In most cell types, caspase-8 catalyzes the cleavage of the pro-apoptotic BH3-only protein Bid into its truncated form, tBid. BH-3 only members of the Bcl-2 family exclusively engage anti-apoptotic members of the family (Bcl-2, Bcl-xL), allowing Bak and Bax to translocate to the outer mitochondrial membrane, thus permeabilizing it and facilitating release of pro-apoptotic proteins such as cytochrome c and Smac/DIABLO, an antagonist of inhibitors of apoptosis proteins (IAPs).

Overview of signal transduction pathways involved in apoptosis.

Interactions[edit]

Fas receptor has been shown to interact with:

References[edit]

  1. ^ Lichter P, Walczak H, Weitz S, Behrmann I, Krammer PH (September 1992). "The human APO-1 (APT) antigen maps to 10q23, a region that is syntenic with mouse chromosome 19". Genomics 14 (1): 179–80. doi:10.1016/S0888-7543(05)80302-7. PMID 1385299. 
  2. ^ Inazawa J, Itoh N, Abe T, Nagata S (November 1992). "Assignment of the human Fas antigen gene (Fas) to 10q24.1". Genomics 14 (3): 821–2. doi:10.1016/S0888-7543(05)80200-9. PMID 1385309. 
  3. ^ Wajant H (2002). "The Fas signaling pathway: more than a paradigm.". Science 296 (5573): 1635–6. doi:10.1126/science.1071553. PMID 12040174.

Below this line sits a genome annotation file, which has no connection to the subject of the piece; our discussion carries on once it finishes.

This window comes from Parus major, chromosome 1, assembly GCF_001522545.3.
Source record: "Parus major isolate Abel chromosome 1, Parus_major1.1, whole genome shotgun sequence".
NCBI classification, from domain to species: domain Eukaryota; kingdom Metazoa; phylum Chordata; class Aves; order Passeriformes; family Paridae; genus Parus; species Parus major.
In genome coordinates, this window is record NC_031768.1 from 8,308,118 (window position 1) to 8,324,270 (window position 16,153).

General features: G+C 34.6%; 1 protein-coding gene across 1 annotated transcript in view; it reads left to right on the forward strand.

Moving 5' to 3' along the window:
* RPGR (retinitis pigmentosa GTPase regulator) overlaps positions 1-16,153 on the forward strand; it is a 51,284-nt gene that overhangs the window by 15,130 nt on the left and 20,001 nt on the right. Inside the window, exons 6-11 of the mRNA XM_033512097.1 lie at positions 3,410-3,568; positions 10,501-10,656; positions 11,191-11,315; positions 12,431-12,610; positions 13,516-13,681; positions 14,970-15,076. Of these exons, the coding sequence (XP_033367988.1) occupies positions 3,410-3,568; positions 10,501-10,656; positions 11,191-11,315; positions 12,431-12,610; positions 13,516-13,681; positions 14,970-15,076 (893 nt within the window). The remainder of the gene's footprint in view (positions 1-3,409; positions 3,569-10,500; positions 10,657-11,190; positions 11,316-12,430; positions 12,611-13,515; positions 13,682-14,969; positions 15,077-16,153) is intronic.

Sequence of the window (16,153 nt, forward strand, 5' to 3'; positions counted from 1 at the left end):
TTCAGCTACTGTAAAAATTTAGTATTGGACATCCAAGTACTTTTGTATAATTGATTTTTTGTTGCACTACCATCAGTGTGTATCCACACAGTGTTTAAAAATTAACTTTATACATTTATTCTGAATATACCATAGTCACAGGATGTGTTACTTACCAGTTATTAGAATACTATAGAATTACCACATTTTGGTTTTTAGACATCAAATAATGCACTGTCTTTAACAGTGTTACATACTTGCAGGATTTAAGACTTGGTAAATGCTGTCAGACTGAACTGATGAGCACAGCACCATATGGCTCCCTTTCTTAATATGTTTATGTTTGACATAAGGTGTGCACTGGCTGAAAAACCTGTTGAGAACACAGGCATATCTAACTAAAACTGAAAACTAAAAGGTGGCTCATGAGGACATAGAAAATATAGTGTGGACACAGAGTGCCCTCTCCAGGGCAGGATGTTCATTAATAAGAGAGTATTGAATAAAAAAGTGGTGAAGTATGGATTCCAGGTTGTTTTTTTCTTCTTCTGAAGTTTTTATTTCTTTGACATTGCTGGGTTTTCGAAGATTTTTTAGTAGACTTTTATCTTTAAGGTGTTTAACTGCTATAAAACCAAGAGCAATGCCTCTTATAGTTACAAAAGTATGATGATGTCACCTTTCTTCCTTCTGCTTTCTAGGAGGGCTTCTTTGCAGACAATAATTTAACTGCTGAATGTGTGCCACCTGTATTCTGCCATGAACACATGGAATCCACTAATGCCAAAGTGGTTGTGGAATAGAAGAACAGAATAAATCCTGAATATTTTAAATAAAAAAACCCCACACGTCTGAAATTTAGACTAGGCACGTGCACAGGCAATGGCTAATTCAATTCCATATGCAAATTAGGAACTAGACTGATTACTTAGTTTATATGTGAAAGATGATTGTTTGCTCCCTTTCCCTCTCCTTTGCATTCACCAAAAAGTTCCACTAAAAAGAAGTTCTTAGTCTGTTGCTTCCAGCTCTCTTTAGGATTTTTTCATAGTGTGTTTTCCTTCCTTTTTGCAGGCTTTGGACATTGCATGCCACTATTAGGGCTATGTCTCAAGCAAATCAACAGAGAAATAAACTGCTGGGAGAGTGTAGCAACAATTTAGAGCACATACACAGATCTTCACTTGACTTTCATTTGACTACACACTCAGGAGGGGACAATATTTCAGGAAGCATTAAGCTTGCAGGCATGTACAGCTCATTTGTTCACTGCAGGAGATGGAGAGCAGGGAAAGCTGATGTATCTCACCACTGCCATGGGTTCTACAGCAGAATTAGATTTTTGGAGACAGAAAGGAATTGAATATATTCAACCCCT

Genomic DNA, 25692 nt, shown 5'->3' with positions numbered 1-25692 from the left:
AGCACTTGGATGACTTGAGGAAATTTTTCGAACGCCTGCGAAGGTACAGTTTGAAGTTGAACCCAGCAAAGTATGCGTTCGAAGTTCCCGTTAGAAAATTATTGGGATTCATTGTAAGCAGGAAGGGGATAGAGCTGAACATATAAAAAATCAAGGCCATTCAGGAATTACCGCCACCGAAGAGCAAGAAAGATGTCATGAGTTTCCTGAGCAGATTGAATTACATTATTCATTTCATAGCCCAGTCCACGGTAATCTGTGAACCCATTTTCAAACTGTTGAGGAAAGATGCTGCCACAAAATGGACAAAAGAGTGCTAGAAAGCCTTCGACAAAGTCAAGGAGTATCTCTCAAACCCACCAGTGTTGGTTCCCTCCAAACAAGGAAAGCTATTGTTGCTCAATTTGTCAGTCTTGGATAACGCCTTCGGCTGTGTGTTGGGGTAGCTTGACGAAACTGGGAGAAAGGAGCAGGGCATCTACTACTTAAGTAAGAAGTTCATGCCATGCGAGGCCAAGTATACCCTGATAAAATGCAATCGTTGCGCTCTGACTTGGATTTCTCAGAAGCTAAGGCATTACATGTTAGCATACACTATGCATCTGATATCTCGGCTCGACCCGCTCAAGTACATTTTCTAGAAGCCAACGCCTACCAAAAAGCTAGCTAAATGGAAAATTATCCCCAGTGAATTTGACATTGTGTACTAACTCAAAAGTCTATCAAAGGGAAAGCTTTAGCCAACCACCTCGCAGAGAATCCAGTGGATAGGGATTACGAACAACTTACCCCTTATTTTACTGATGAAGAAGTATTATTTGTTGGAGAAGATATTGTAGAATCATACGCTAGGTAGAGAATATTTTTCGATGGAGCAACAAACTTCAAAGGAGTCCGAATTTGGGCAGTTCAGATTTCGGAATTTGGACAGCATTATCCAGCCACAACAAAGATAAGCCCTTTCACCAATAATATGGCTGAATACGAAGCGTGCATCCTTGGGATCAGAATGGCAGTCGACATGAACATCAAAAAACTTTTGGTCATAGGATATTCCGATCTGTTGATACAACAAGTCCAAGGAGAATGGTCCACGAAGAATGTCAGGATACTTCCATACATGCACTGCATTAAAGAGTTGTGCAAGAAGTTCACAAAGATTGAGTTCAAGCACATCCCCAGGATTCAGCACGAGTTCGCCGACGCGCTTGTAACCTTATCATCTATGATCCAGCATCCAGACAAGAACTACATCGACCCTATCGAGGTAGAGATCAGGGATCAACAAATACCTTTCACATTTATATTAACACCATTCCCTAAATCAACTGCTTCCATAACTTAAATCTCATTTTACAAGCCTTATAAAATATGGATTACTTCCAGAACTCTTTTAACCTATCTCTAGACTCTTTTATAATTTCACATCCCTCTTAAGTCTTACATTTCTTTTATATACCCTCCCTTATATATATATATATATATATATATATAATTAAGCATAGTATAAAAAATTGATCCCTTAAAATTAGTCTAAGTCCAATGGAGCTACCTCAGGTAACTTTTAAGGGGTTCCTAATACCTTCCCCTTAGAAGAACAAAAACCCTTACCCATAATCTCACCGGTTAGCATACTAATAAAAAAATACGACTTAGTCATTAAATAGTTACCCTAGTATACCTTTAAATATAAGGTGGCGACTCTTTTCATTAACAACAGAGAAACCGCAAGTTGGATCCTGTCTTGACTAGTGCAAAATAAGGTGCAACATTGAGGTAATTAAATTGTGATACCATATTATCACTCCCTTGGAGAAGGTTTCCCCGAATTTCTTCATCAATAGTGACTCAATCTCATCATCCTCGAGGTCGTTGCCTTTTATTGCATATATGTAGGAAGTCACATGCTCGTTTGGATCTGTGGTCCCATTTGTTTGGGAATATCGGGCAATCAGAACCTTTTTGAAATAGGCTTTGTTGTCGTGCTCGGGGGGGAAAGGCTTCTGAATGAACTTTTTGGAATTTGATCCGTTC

4. ^ "OrthoMaM phylogenetic marker: FAS coding sequence". 
  5. ^ Izquierdo JM, Majós N, Bonnal S, Martínez C, Castelo R, Guigó R, Bilbao D, Valcárcel J (August 2005). "Regulation of Fas alternative splicing by antagonistic effects of TIA-1 and PTB on exon definition". Mol. Cell 19 (4): 475–84. doi:10.1016/j.molcel.2005.06.015. PMID 16109372. 
  6. ^ Wang et al. (2010). "The Fas–FADD death domain complex structure reveals the basis of DISC assembly and disease mutations". Nat Struct Mol Biol 17 (11): 1324–29. doi:10.1038/nsmb.1920. PMID 20935634. 
  7. ^ Huang B, et al. (1996). "NMR structure and mutagenesis of the Fas (APO-1/CD95) death domain". Nature 384 (6610): 638–41. doi:10.1038/384638a0. PMID 8967952.